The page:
I’ve known a great many pastors over the years. For a moment, I wish to reflect on two that I hold in the highest esteem. The first is a close partner in ministry here at St. Paul — Pastor Don Ofsdahl. He does most of the visitation for the congregation which allows me the chance to do all that I have to do as the senior pastor. Don is always right there. He still preaches, does weddings and funerals, and helps out other congregations with interim and supply work, just as he did prior to my coming to St. Paul.
This past week, Don’s grand-daughter’s husband was killed in a tragic automobile accident. Don will be doing the funeral on Thursday. Funerals are always challenging because the really good pastors invest a part of themselves into the families who have suffered the loss of a loved one. A part of them grieves too. But to do the funeral for one of your own family members makes it so much harder. I know. I did the funerals for my grandparents and my father and mother. Yet, I know Don will do a wonderful job because the Holy Spirit will guide him and give him the strength he needs so that, even amidst tears, the words of hope and God’s love will ring clear for all.
My prayers, and I hope yours too, are with him and the whole family at this difficult time. If it were not for Christ our Lord, what hope would any of us have; but, thanks be to God, Jesus is with us and He will be with Don and the family.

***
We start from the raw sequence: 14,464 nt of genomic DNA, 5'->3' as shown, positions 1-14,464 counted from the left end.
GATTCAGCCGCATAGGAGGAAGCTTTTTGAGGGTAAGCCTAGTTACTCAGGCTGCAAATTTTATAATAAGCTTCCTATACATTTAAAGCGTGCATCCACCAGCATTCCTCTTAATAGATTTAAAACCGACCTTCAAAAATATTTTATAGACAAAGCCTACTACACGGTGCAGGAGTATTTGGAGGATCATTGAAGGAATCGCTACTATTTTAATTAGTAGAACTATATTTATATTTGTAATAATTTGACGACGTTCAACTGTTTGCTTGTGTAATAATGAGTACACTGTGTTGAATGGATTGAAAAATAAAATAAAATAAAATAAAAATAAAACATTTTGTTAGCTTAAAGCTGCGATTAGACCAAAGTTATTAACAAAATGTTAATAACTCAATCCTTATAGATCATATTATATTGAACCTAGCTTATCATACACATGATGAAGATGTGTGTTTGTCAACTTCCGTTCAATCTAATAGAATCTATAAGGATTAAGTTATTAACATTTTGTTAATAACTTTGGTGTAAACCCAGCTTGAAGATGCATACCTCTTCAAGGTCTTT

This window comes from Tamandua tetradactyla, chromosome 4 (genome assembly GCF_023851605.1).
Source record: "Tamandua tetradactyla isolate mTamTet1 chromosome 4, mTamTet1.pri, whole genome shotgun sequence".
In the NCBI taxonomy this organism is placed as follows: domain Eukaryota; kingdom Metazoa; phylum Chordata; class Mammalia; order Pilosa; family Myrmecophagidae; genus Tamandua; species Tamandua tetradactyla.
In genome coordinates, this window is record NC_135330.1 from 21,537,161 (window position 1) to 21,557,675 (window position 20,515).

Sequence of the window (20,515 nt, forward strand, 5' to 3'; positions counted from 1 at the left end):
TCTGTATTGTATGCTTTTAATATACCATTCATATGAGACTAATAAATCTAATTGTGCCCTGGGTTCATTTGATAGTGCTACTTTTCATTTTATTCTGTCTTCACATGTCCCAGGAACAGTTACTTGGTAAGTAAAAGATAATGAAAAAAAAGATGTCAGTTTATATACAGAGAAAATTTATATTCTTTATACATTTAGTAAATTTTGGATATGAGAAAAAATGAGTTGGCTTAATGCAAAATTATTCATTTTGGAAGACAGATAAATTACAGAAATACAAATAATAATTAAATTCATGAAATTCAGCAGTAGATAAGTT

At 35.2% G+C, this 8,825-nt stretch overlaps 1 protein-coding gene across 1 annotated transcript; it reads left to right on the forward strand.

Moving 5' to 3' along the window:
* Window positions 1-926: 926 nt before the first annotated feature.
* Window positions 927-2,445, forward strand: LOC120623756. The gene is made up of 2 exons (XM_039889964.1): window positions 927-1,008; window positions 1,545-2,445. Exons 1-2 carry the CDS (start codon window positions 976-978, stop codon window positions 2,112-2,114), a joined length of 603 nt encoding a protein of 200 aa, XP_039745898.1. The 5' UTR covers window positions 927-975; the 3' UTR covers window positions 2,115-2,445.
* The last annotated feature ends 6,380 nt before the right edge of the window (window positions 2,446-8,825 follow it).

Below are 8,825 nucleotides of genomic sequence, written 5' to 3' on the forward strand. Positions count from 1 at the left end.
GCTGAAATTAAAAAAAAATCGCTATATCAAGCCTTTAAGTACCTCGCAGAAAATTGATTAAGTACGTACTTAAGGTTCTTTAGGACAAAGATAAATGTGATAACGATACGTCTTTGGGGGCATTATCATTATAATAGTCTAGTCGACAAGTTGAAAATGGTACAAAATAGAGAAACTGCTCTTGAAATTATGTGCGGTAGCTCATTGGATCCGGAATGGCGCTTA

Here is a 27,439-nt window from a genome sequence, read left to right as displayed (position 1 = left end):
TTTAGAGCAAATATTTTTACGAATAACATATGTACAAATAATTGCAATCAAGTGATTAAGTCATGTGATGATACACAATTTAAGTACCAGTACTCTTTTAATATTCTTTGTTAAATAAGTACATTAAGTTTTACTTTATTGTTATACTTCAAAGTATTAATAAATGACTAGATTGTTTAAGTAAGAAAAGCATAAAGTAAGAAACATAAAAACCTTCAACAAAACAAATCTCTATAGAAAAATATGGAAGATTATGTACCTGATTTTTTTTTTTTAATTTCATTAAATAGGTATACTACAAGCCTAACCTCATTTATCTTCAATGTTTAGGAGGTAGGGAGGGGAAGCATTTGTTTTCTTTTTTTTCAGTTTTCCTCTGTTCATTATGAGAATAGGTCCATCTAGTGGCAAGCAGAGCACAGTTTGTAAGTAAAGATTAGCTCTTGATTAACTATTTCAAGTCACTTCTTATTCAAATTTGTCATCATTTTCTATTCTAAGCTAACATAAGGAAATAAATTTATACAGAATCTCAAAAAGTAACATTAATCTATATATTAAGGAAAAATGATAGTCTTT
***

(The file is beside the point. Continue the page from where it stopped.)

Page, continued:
The second pastor is a friend and colleague of my days in Minnesota as both president and instructor at Beyond the River Academy. Pastor Warren Baker is a dynamo. He, too, is beyond the normal retirement age of many of our peers, like Pastor Don and even myself but, continues to work because of his love of the Lord. Last week, he ended up in the hospital and underwent surgery. Thankfully all went well and soon he will be up and at it again. It’s tough to keep a good man down. My prayers go out to Warren and his wife, Karen, on his recovery. The Holy Spirit will continue to watch over him and heal him for further service in God’s work, of this I am sure.
In becoming aware of these two special men and the challenges they face, I cannot help but think how blessed those of us called to serve as pastors are. This is probably a good thing, maybe even a God thing, because there is a growing shortage of pastors to serve in the church. Fewer people are going to the seminaries to learn the necessary skills. Being a parish pastor won’t make you rich in today’s world. In addition, congregations are dealing with fewer pastors being available to serve because the baby boomers are retiring and their numbers are not being replaced. Fortunately, people like Don and Warren will continue to serve the church in whatever capacity God has for them as long as they have the strength and ability to do so. They love the Lord and can’t think of anything else they would rather do. I feel the same. Such people are a blessing to us all.
I just wanted you to know how special people like Pastor Don and Pastor Warren are for the church and to me personally. It is a privilege to work with them and count them as dear friends and partners in ministry.
Have a great week and keep them in your prayers.